Canyon City is a he, not a they. It’s the moniker for Nashville-based singer songwriter Paul Johnson. It’s an atmospheric, beautiful indie folk style that you’ll really enjoy. It’s hard not to compare him with artists like Sleeping at Last. He deserves to be in that company, too.
The opener “Waves” has a soft joy to it. There’s a lyrical connection to the theme of the album overall, allowing water to be the conduit. It’s also romantic, connecting to a key relationship. The electric guitar work, a staple of Canyon City, can be instantly calming to open the album.
The second song is “Needles and Pins,” a wonderfully relatable song about trying to make it in life. The theme is about being uncomfortable in society, something that many of us creatives can relate to. The man is heartsick and it works so, so well. The melody and string lines are quintessential folk, layered with some more modern instrumentation and production. Sometimes that can be frustrating, but Canyon City pulls it off well. The layers, here, actually conjure more emotion (as well they should) but the song would still hold up solo acoustic.
“Firework” begins with this excellent, punctuated mention of “Carolina” that reminds me of Noah Gundersen’s music. Yes, that’s a huge compliment. In fact, a lot about the acoustic guitar line on this track reminds me of Gundersen and David Ramirez. Great company, that. The way Canyon City phrases on this song is just perfect. It’s a model for songwriters.
“Alone With You” is a perfectly romantic song. The music itself is more complex than it seems at first blush, with a complicated melody layered over a changing fingerpicking line. It’s one thing to play a basic plucking pattern over and over, but this one really changes in each part of the song. The lyrical message is a bit more simple, but it’s a track that really fills the space beautifully.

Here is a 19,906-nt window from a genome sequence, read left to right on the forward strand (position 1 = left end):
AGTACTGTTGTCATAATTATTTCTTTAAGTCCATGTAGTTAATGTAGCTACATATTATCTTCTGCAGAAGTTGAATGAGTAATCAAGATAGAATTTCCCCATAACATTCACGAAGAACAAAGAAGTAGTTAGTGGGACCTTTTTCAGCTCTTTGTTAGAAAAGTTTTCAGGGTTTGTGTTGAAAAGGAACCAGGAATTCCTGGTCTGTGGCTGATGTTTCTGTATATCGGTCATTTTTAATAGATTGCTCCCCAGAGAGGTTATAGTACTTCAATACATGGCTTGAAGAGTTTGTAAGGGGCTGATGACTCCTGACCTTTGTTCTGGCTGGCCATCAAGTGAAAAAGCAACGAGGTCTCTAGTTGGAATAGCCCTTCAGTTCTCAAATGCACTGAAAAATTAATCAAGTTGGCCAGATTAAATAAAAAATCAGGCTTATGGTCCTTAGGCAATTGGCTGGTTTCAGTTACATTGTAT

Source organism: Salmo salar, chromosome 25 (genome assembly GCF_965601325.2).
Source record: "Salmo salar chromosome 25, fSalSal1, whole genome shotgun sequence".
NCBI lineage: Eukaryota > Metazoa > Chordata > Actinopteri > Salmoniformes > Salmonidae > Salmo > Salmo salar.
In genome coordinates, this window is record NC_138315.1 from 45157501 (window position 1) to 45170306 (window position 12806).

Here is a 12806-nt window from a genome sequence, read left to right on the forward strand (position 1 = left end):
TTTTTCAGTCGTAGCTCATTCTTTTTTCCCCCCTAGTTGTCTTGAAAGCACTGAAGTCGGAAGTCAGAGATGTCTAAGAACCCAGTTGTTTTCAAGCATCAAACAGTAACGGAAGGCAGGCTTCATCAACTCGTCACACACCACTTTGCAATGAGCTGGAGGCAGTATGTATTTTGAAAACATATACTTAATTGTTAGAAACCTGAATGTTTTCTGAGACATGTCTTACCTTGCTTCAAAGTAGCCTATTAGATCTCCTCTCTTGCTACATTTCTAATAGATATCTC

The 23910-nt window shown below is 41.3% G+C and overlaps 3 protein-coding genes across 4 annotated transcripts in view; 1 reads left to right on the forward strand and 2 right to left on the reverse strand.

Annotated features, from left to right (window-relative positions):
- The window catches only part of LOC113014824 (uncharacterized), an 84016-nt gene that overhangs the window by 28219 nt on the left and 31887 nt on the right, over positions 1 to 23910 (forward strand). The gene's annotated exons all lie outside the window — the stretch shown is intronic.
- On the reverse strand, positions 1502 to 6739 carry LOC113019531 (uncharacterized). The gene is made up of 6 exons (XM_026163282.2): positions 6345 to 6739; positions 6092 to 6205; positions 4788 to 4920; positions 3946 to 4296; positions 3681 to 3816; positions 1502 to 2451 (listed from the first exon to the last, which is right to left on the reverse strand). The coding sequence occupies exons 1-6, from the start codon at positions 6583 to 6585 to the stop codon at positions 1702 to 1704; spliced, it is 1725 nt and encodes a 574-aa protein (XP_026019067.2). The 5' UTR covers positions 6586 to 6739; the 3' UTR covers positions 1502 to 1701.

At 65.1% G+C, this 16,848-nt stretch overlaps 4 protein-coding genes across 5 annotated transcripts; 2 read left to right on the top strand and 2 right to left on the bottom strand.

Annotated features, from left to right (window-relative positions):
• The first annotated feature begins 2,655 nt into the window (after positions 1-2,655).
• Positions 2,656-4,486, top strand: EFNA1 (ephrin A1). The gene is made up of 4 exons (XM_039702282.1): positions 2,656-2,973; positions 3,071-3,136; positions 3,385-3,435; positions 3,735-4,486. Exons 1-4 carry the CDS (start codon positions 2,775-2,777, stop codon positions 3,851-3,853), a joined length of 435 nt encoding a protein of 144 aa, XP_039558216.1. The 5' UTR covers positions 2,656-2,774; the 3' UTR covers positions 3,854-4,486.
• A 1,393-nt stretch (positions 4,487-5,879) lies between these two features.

“Between the Stars” was the song that won Canyon City this spot. It’s a wonderfully articulate, swooning song. The balance between the acoustic guitar and the distant, traditional piano works so well. It’s a soothing, comforting song for sure. The following “Time” is another that shows off some intriguing guitar work, using a chromatic acoustic line to set the tone of the song. The melody line is almost John Denver-esque in its delivery, yet it works really well for a modern sound. The imagery of nature and existential questions work nicely, finding resolution in being with someone you love. Exactly.
Perhaps my favorite track on this album (that I clearly love) is “Blue (Midnight Version).” Something about the stripped down sound makes this one cut through me. The lyrics are delivered with depth and sincerity. He delivers the lines like they are desperately important for us to hear. I’m inclined to think they are. I think it’s about making the most of our opportunities (but I’d love to ask him what it’s about… maybe I will soon!)
The final track “Olivia” has a similar electric-guitar dominated style. It’s a really great way to end the album, driving home Canyon City’s signature style. Again you’ll hear both his quality vocals and a stunning poetic lyric style.
In my opinion, Canyon City deserves far more credit than he seems to be getting. He should be a household name in the Nashville music scene. I’m looking forward to hearing these songs live. They will hold up. Whether it’s a romantic song or one that makes you think about the world around you, Canyon City has a way of creating a smooth atmosphere for you to think and dream.